Rosh Hashanah livestreamed in COVID-19 era
The Jewish year of ... checking ... 5781 begins at sundown Friday, and is a reminder that the Chosen People are not newcomers at celebrating holidays during hard times. As grim as the COVID pandemic has been, it doesn’t hold a candle to Babylonian captivity or Roman persecution, the Inquisition or the Holocaust. Not yet, anyway.
The business of maintaining Jewish identity, already under siege by modern life, is complicated in the Plague Year of 2020 as Judaism celebrates Rosh Hashanah — literally, “head of the year” — and then atones for sins in the year to come at Yom Kippur nine days later.
“This is an interesting year, unlike any other,” said Rabbi Steven Lowenstein, whom I called because his synagogue, Am Shalom of Glencoe, is one of many streaming high holiday services.
“We’ve been livestreaming for eight or nine years now,” he said. “We originally did it as part of our outreach to people who were sick or couldn’t come to services. This year is much more complex and more difficult.”
Complex because they can’t just turn one camera on the bima — the raised platform where services are conducted.
“Now we are spread out in four different locations,” said Lowenstein. “Seven or eight different cameras, six different lecterns, socially distanced from everyone. We’re attempting to bring it all together.”
Rabbi Lowenstein is joined in the sanctuary by Rabbi Phyllis Sommer and Rabbi Pamela Mandel — it’s a big congregation, 1,000 families — while Cantor Andrea Rae Markowicz and Cantor Julie Staple are in the social hall, the largest room.
“Singing is the most dangerous,” said Lowenstein. “They’ll actually be singing in different directions, so the spray is going in different directions.”
It’s a change for congregants, too. Standing in your living room in sweats is a different experience from putting on a suit and going to
shul. Services are adjusted accordingly.
“We’ve shortened things a little bit because we know so many people are getting almost all of their content digitally,” said Dan Mutlu, senior cantor at Central Synagogue in New York City. “Concerts, worship services, work meetings. A sense of a certain fatigue sets in. People are going to participate in different ways when they are home. They don’t have a congregation of hundreds around them. They might not be as ready to sing a refrain four times. They might have the stamina to sing two stanzas.”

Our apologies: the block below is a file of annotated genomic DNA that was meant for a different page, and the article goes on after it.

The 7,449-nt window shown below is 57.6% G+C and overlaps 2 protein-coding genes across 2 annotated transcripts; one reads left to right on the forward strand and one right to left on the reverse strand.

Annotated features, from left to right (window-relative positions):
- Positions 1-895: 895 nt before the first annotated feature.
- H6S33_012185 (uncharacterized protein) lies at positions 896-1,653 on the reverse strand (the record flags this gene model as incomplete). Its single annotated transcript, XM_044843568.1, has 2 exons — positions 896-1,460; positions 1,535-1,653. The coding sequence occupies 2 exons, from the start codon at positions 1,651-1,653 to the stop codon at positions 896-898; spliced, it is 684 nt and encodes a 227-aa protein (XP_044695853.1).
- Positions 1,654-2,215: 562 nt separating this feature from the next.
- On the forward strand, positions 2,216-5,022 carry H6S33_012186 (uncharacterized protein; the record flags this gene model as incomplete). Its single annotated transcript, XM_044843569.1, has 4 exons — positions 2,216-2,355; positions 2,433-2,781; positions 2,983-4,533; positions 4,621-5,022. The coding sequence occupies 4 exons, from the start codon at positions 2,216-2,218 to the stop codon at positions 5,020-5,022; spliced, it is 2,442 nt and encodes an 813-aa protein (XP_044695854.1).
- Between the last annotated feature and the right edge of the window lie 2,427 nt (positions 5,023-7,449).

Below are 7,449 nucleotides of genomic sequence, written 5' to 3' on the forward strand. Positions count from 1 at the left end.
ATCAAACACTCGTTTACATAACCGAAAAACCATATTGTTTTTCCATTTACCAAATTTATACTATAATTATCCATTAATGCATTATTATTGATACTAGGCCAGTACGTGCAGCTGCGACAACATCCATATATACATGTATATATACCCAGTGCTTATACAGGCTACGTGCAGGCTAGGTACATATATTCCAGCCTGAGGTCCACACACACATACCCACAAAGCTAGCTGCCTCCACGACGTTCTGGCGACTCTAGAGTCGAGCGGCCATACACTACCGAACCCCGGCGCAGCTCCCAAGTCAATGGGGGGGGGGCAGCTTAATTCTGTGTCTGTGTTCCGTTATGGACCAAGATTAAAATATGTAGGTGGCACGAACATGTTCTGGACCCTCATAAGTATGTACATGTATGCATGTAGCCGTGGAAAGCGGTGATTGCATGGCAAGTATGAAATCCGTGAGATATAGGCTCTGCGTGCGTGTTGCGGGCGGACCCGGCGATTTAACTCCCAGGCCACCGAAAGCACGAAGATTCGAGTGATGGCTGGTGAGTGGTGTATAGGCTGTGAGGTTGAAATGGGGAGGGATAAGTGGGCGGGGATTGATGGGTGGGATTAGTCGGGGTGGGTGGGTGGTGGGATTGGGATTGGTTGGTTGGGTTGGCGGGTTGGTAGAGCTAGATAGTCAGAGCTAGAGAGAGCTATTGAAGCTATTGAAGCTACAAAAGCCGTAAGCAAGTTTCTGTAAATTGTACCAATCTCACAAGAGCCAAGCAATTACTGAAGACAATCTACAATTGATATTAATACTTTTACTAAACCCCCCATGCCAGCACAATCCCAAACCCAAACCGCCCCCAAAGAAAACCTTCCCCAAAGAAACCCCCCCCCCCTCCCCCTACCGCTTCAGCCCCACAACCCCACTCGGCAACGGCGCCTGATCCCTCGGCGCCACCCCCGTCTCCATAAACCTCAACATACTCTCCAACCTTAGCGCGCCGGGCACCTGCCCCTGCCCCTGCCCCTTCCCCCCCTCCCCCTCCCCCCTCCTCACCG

Since Jews don’t generally pass a collection plate, synagogues often charge for membership and extra for tickets to high holiday services, the one time a year even weak-tea Jews such as myself are flushed from hiding. But many synagogues aren’t charging this year. The Chicago Board of Rabbis lists 36 congregations streaming services free to non-members.
“We’ve opted to not password protect, to make our services available to everyone,” said Lowenstein. Why?
“‘Our house shall be a house of prayer for all people,’ ” he said, quoting Isaiah. “While we lost revenue from high holiday ticket sales, for the most part our members have stepped up.”
Central Synagogue is the powerhouse of livestreaming, reaching hundreds of thousands of people in over 100 countries. I’ve dropped in on their high holiday services for the past three or four years because I like the ornate building, quick service and radiating
ruach — spirit — of Rabbi Angela Buchdahl, the first Asian American ordained a rabbi. They began livestreaming in 2008.
“From the beginning, we wanted to make it free and accessible to anybody,” said Mutlu.
Of course, religious life continues offline, in the living world, albeit gingerly. The Lubavitch, a sect of the Orthodox Hasidic movement, are holding hundreds of street corner soundings of the shofar — blasts on an animal horn to usher in the New Year. Their Shofar in the Street website lists times and locations.
People who see the black hats and the beards and think of the Amish might be surprised at how energetically the Lubavitch embrace modern communications.
“We are very into technology,” said Rabbi Meir Moscowitz, regional director of the Lubavitch Chabad of Illinois. “Most things in the world can be used for good or bad. It’s our job to utilize it for the right things. Way back when television became popular, they used to broadcast the Rebbe’s teachings.”
By “Rebbe,” he was referring to Rabbi Menachem Mendel Schneerson, revered seer of the Lubavitch movement.
“Some questioned using these new things in this way,” continued Moscowitz. “The Rebbe explained that the whole point of these technologies is to use them for something good.”